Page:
I have following equations:

$$\frac{1}{((a_1 - 1) f + 1)} + \frac{1}{((a_2 - 1) f + 1)} -k = 0$$ $$\frac{1}{((a_1 - 1) f + 1)} + \frac{1}{((a_1 - 1) f + 1)} + ... + \frac{1}{((a_n - 1) f + 1)} -k = 0$$

which can be written as:

$$(\sum_{i=1}^n \frac{1}{((a_i - 1) f + 1)}) - k = 0; n>=2$$

For each of $n$ values, I get polynomials of 2nd, 3rd, ... nth grade.

Is it easy to generalize this formula to get it somehow in this form?:

$$(\sum_{i=0}^n f^{i}(unknown))=0; n>=2$$

n=2 (and assuming $b_n=a_n-1$) I get:

$$b_1 b_2 f^2 (-k)+f \left(b_1 (-k)-b_2 k+b_1+b_2\right)-k+2=0$$

n=3 (and assuming $b_n=a_n-1$) I get:

$$b_1 b_2 b_3 f^3 (-k)+f^2 \left(b_1 b_2 (-k)-b_3 b_2 k-b_1 b_3 k+b_1 b_2+b_3 b_2+b_1 b_3\right)+f \left(b_1 (-k)-b_2 k-b_3 k+2 b_1+2 b_2+2 b_3\right)-k+3=0$$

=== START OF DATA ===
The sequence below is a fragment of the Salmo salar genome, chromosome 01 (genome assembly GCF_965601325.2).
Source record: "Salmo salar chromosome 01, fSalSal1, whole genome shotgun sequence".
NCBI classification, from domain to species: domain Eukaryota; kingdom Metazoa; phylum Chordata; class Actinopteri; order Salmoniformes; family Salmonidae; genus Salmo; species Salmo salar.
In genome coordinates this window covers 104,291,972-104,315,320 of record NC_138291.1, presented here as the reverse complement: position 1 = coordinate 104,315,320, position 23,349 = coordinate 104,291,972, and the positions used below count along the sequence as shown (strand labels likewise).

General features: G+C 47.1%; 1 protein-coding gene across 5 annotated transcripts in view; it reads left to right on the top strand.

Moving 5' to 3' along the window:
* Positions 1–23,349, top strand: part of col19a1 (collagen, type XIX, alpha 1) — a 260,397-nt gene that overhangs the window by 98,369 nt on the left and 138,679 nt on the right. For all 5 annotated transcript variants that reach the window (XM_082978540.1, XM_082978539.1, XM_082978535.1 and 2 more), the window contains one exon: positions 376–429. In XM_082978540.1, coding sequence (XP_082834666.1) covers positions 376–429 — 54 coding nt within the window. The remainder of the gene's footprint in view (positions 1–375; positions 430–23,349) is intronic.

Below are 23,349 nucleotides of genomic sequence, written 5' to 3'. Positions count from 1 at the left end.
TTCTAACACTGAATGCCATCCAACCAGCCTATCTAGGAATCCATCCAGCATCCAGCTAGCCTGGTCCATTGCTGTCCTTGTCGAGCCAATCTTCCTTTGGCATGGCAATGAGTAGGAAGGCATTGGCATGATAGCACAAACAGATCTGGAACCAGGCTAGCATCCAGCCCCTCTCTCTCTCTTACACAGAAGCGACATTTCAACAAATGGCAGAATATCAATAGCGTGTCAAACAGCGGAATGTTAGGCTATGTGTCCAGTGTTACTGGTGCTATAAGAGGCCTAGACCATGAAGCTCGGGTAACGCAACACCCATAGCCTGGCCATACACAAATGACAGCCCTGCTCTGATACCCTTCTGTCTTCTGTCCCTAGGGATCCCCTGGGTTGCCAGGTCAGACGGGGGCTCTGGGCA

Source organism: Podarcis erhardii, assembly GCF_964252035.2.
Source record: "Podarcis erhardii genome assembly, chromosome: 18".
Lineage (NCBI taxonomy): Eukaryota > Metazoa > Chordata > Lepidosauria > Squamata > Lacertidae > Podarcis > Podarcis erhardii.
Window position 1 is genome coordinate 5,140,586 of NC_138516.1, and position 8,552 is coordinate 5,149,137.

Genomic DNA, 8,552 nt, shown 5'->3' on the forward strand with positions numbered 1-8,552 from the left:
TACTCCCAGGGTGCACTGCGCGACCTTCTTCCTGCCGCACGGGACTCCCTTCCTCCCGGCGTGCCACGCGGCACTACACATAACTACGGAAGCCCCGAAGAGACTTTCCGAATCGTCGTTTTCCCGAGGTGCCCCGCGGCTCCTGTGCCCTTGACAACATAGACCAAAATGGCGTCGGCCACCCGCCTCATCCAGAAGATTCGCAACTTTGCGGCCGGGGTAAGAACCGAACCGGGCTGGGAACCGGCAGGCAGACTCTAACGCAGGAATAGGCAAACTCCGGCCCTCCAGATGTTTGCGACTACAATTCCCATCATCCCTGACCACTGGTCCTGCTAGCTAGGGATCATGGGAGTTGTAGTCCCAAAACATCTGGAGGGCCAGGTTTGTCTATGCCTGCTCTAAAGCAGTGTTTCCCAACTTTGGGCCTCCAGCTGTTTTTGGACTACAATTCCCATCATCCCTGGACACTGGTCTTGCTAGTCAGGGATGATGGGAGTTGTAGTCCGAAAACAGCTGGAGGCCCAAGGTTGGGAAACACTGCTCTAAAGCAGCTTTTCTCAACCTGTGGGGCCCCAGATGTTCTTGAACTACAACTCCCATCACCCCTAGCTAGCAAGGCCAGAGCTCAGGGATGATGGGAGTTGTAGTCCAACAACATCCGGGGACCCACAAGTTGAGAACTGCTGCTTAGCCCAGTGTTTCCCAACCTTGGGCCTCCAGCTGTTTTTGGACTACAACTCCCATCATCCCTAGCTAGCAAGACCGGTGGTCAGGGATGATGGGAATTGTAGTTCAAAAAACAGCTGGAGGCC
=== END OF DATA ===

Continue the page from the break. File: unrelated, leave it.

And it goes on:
n=4 (and assuming $b_n=a_n-1$) I get:

$$b_1 b_2 b_3 b_4 f^4 (-k)+f^3 \left(b_1 b_2 b_3 (-k)-b_1 b_4 b_3 k-b_2 b_4 b_3 k-b_1 b_2 b_4 k+b_1 b_2 b_3+b_1 b_4 b_3+b_2 b_4 b_3+b_1 b_2 b_4\right)+f^2 \left(b_1 b_2 (-k)-b_3 b_2 k-b_4 b_2 k-b_1 b_3 k-b_1 b_4 k-b_3 b_4 k+2 b_1 b_2+2 b_3 b_2+2 b_4 b_2+2 b_1 b_3+2 b_1 b_4+2 b_3 b_4\right)+f \left(b_1 (-k)-b_2 k-b_3 k-b_4 k+3 b_1+3 b_2+3 b_3+3 b_4\right)-k+4=0$$

And so on.. Not sure if there is some general solution to this, so I can easily construct equation without the need to multiply and group params.

  • $\begingroup$ First of all, your equations would look much simpler if you make a substitution $b_n=a_n-1$. $\endgroup$
    – yarchik
    Commented Jul 22, 2019 at 12:09
  • $\begingroup$ @yarchik thanks for suggestion. will try now :) $\endgroup$ Commented Jul 22, 2019 at 12:15

1 Answer 1


OK, after simplifying by using suggestion from comments, I think I have it now:


Just don't know if this is proper way to express all $i$ combinations of $b_1...b_n$ elements


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